“While there are longstanding issues with the NYPD’s budget that require more scrutiny, including excessive overtime, the slight increase in their FY22 budget is associated with the gun violence crisis and prevention, and funding to enhance landmark police reform legislation that the City Council passed earlier this year to include new civilian positions, community ambassadors, mental health professionals, and early intervention discipline analysts,” said Councilwoman Adrienne Adams, chair of the Committee on Public Safety, in a statement. 

Anti-policing advocates, however, say the increased crime rates and their call to reduce the police budget are not mutually exclusive.

“We are really equally concerned with reducing violence, and we want to invest in programs that actually work,” said Ileana Méndez-Peñate, program director for Communities United for Police Reform.

Organizations like Communities United for Police Reform and Justice Committee are calling for a shift in resources from the NYPD to a range of social and community-based services, such as mental health, housing and youth employment.

And while the budget does feature increases in funding for community programs like the "Cure Violence" initiative — a network of community-based groups that work to prevent violence before it happens — advocates say it’s not nearly enough.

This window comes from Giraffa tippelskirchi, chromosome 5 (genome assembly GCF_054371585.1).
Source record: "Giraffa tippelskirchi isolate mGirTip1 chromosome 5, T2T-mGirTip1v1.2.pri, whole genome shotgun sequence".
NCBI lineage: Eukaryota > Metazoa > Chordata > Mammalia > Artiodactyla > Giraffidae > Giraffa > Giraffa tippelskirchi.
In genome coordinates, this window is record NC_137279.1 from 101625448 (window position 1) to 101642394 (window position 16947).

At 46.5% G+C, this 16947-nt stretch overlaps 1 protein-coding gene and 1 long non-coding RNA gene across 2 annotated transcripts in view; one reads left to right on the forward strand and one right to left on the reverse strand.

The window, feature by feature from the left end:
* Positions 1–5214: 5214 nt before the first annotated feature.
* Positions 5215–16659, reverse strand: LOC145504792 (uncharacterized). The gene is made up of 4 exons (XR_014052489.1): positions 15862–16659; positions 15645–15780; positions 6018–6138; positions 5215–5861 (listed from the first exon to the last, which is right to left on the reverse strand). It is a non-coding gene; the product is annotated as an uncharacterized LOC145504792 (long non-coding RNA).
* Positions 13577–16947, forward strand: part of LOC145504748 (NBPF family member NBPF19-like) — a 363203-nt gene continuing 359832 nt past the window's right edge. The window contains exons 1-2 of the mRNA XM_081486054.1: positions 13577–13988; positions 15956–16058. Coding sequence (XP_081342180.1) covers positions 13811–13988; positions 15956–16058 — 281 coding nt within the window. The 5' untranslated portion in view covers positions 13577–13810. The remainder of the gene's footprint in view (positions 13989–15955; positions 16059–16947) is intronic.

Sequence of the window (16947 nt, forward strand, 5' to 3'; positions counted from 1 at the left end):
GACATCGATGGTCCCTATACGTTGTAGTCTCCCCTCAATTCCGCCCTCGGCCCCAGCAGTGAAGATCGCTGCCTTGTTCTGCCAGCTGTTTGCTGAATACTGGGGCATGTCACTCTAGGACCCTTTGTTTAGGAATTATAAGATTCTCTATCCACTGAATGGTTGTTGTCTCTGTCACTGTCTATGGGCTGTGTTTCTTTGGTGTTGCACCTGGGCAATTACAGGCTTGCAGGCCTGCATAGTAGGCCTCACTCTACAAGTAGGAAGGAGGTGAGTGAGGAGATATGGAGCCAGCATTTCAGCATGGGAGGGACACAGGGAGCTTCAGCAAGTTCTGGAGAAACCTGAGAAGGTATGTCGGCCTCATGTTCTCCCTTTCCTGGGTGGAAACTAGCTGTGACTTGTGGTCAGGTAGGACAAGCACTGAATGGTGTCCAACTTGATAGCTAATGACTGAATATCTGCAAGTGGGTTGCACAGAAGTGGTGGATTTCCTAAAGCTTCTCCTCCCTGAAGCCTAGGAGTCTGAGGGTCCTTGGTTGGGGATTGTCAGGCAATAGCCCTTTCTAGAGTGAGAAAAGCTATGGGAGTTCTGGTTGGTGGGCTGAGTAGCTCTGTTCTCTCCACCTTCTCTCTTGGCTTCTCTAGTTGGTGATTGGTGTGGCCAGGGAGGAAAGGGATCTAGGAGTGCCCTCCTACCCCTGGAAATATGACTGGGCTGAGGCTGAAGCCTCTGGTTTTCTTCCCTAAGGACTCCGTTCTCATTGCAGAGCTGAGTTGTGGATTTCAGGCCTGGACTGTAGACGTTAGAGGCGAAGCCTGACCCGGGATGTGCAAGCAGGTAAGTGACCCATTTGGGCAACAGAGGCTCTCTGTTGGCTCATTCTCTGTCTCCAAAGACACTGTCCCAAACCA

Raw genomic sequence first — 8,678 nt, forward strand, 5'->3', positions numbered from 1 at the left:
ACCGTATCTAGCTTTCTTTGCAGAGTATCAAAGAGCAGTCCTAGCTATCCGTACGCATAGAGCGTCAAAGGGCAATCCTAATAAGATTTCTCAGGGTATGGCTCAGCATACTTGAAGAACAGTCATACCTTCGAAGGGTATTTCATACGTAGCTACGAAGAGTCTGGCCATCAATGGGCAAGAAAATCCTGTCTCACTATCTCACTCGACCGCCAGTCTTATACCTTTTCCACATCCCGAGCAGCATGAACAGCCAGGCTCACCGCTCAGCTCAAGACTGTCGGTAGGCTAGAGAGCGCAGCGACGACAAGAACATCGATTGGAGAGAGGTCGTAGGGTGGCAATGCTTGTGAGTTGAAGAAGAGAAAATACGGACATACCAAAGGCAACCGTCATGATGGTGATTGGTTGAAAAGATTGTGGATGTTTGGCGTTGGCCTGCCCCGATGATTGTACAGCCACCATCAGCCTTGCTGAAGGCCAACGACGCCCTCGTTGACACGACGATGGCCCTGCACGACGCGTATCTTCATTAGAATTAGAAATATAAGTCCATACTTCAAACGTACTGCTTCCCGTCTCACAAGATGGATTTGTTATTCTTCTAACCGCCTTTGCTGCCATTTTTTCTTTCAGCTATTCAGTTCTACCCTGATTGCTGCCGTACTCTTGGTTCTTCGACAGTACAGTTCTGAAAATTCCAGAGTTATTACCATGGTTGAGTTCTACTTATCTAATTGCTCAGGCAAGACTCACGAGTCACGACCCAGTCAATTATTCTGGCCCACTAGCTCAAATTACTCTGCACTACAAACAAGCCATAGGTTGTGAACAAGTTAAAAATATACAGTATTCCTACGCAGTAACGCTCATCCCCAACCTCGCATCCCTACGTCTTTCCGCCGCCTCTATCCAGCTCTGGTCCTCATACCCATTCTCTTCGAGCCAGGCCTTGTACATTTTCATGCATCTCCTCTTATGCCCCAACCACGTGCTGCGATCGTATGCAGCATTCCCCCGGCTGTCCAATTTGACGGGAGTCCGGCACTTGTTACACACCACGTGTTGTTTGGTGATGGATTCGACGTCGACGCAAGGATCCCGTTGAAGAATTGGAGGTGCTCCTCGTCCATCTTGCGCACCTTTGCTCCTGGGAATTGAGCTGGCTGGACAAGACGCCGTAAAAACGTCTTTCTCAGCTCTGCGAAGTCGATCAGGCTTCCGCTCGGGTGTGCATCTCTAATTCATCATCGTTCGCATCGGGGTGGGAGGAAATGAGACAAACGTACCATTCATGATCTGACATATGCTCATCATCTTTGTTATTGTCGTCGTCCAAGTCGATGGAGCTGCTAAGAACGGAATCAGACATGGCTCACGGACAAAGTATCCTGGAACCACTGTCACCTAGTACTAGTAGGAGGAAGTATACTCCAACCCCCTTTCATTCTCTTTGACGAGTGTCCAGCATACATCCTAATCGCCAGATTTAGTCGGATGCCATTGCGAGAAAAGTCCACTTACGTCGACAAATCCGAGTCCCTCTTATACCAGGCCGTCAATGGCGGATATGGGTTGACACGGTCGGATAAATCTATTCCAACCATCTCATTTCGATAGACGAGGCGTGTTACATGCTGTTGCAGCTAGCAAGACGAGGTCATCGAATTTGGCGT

“It’s a drop in the bucket,” Méndez-Peñate said. “The community-based organizations that are providing mental health services are severely understaffed. They are completely overwhelmed in terms of how much mental health needs are arising after COVID and so the amount that's being invested is just not — it's crumbs, basically.”

The police budget increase is a sharp reversal from last year when the mayor and City Council Speaker Corey Johnson pledged to reduce the NYPD’s roughly $6 billion budget by $1 billion, police reform advocates say.

Budget watchdogs say the cut ended up being much less. And reform advocates argue it was largely cosmetic, pointing to things like the transfer of school safety agents to the Department of Education, which was already underwriting the resource. 

“There is a narrative that there was a significant cut to the NYPD in last year's budget, but the truth is — there was not,” said Lander, who is also the projected winner of the Democratic primary for city comptroller.

Despite the disappointments from the newest budget, advocates are still hopeful their calls will be heard as the city next year welcomes a more progressive council.

“We are feeling really strong,” Méndez-Peñate said. “We feel like the council that is coming in is a council who really understands the importance of how budgets are moral documents that reflect what our city needs, and what our city should be prioritizing.”

And while the primary winner for mayor, Eric Adams, a former police captain, is largely considered moderate on the issue of police reforms, many are still optimistic that the growing progressive voice in city leadership will be a counterbalance and committed to keeping the pressure on.

“At this point I know I speak for a lot of New Yorkers — we want change,” Feliz said. “And when we say we want change, it isn’t just that over-the-top sugar-coated change. We want change that’s really going to hit home.”